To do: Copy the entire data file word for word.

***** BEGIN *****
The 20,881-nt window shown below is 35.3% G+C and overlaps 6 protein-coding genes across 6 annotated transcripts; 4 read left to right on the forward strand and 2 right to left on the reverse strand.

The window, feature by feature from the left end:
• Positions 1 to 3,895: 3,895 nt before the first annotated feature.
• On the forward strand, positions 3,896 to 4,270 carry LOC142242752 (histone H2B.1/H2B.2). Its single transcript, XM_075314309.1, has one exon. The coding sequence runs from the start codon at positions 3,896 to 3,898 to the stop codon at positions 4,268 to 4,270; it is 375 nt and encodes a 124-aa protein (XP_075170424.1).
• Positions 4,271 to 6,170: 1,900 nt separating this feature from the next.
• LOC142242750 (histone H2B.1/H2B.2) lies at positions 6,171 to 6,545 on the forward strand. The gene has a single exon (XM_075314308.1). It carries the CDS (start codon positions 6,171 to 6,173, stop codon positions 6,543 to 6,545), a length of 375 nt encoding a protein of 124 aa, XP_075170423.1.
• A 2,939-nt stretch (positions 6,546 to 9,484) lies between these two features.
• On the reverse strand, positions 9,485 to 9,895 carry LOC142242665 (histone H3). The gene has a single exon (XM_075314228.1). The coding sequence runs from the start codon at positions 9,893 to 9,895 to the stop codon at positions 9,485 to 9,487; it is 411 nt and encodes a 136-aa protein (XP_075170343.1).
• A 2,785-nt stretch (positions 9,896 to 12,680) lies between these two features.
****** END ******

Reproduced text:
The 20,881-nt window shown below is 35.3% G+C and overlaps 6 protein-coding genes across 6 annotated transcripts; 4 read left to right on the forward strand and 2 right to left on the reverse strand.

The window, feature by feature from the left end:
• Positions 1 to 3,895: 3,895 nt before the first annotated feature.
• On the forward strand, positions 3,896 to 4,270 carry LOC142242752 (histone H2B.1/H2B.2). Its single transcript, XM_075314309.1, has one exon. The coding sequence runs from the start codon at positions 3,896 to 3,898 to the stop codon at positions 4,268 to 4,270; it is 375 nt and encodes a 124-aa protein (XP_075170424.1).
• Positions 4,271 to 6,170: 1,900 nt separating this feature from the next.
• LOC142242750 (histone H2B.1/H2B.2) lies at positions 6,171 to 6,545 on the forward strand. The gene has a single exon (XM_075314308.1). It carries the CDS (start codon positions 6,171 to 6,173, stop codon positions 6,543 to 6,545), a length of 375 nt encoding a protein of 124 aa, XP_075170423.1.
• A 2,939-nt stretch (positions 6,546 to 9,484) lies between these two features.
• On the reverse strand, positions 9,485 to 9,895 carry LOC142242665 (histone H3). The gene has a single exon (XM_075314228.1). The coding sequence runs from the start codon at positions 9,893 to 9,895 to the stop codon at positions 9,485 to 9,487; it is 411 nt and encodes a 136-aa protein (XP_075170343.1).
• A 2,785-nt stretch (positions 9,896 to 12,680) lies between these two features.